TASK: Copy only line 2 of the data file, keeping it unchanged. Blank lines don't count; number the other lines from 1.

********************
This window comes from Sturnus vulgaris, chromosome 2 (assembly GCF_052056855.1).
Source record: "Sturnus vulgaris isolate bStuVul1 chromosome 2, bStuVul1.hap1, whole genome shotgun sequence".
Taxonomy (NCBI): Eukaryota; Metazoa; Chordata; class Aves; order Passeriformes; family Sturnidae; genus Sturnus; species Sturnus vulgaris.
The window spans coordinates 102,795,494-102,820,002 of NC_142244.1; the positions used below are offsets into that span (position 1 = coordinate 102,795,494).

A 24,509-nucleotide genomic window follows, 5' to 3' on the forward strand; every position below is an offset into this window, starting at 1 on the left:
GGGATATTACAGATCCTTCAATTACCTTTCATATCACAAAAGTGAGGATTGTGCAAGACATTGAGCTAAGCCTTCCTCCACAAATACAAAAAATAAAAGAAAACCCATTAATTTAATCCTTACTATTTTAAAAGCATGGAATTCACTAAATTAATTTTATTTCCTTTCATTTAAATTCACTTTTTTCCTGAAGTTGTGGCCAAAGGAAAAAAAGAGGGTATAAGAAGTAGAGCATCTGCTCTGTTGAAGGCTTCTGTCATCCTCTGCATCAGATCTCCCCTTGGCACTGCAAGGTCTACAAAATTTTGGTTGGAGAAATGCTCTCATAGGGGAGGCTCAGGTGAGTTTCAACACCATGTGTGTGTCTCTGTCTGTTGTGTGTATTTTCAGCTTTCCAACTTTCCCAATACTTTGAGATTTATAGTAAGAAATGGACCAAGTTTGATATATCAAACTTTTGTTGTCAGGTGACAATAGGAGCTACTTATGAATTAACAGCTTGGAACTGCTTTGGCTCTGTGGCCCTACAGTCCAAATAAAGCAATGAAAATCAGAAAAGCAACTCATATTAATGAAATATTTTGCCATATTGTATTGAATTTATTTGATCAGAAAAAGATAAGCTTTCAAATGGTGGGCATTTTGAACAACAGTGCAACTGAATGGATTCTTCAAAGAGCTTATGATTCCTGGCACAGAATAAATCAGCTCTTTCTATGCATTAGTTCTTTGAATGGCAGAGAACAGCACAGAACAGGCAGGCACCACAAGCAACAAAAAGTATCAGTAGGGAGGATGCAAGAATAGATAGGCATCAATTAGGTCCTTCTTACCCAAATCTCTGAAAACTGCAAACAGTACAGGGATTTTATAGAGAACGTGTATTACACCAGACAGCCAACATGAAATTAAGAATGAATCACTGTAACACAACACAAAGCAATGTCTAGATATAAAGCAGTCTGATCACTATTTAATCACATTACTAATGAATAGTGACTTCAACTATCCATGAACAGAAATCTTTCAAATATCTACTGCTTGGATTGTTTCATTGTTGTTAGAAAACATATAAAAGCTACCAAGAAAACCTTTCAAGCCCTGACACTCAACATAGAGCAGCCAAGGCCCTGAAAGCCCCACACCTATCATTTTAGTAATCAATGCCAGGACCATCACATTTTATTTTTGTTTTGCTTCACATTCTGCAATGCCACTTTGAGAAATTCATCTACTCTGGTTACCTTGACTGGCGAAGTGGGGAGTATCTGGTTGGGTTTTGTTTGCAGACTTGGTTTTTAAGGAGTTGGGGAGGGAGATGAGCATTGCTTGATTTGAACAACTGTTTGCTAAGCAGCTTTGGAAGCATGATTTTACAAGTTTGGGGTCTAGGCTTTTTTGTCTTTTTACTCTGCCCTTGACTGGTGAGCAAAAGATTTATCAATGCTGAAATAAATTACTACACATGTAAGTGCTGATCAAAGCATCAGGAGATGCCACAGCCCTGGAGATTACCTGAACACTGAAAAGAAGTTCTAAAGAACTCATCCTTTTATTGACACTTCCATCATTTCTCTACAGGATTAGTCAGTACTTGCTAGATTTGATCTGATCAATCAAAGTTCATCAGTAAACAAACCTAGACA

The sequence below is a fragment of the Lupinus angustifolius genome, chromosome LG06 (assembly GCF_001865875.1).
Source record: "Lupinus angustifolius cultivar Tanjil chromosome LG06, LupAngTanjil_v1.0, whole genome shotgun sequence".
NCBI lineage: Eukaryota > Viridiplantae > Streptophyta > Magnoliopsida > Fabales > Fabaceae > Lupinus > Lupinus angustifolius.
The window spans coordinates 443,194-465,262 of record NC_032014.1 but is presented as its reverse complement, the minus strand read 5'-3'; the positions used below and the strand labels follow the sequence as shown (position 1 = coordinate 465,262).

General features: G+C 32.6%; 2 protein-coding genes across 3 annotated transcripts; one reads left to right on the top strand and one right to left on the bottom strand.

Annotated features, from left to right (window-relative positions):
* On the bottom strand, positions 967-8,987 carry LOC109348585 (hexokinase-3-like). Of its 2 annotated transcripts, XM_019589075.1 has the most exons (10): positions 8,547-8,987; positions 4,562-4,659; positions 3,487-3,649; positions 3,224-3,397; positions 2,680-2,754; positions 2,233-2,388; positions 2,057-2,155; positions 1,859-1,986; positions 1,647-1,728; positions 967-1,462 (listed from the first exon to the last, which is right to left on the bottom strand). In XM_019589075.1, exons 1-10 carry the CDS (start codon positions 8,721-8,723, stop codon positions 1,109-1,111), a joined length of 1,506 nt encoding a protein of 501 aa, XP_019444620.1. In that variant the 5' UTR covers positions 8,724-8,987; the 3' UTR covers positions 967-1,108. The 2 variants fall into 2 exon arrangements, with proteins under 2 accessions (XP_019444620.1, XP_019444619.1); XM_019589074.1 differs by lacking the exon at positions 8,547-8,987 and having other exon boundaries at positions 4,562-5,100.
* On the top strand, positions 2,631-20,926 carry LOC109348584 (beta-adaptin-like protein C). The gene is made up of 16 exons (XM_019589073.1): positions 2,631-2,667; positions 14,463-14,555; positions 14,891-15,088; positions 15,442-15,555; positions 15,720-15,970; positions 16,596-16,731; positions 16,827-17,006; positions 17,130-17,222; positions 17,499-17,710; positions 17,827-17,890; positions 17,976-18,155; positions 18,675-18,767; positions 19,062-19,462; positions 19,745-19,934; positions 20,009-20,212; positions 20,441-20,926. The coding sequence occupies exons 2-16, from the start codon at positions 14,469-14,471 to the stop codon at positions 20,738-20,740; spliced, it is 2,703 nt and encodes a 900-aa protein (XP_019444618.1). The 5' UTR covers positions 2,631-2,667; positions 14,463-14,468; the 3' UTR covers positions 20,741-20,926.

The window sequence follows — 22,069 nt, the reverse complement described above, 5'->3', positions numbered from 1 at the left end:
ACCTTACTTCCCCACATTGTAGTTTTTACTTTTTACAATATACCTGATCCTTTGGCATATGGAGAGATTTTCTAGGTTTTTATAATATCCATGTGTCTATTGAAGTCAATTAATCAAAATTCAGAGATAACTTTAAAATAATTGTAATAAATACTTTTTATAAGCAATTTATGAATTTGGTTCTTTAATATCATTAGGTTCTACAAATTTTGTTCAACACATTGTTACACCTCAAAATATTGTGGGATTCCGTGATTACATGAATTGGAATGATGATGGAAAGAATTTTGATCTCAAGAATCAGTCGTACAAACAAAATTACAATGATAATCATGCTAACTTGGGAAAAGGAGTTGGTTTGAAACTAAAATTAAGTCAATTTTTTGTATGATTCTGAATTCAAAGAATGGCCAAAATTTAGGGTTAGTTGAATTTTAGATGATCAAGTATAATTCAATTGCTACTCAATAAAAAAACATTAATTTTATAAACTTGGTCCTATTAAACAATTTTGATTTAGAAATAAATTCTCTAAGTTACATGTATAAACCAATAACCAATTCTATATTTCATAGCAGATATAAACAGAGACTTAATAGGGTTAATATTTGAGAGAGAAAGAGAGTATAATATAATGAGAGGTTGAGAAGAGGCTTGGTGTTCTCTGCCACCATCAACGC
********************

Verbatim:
Source record: "Sturnus vulgaris isolate bStuVul1 chromosome 2, bStuVul1.hap1, whole genome shotgun sequence".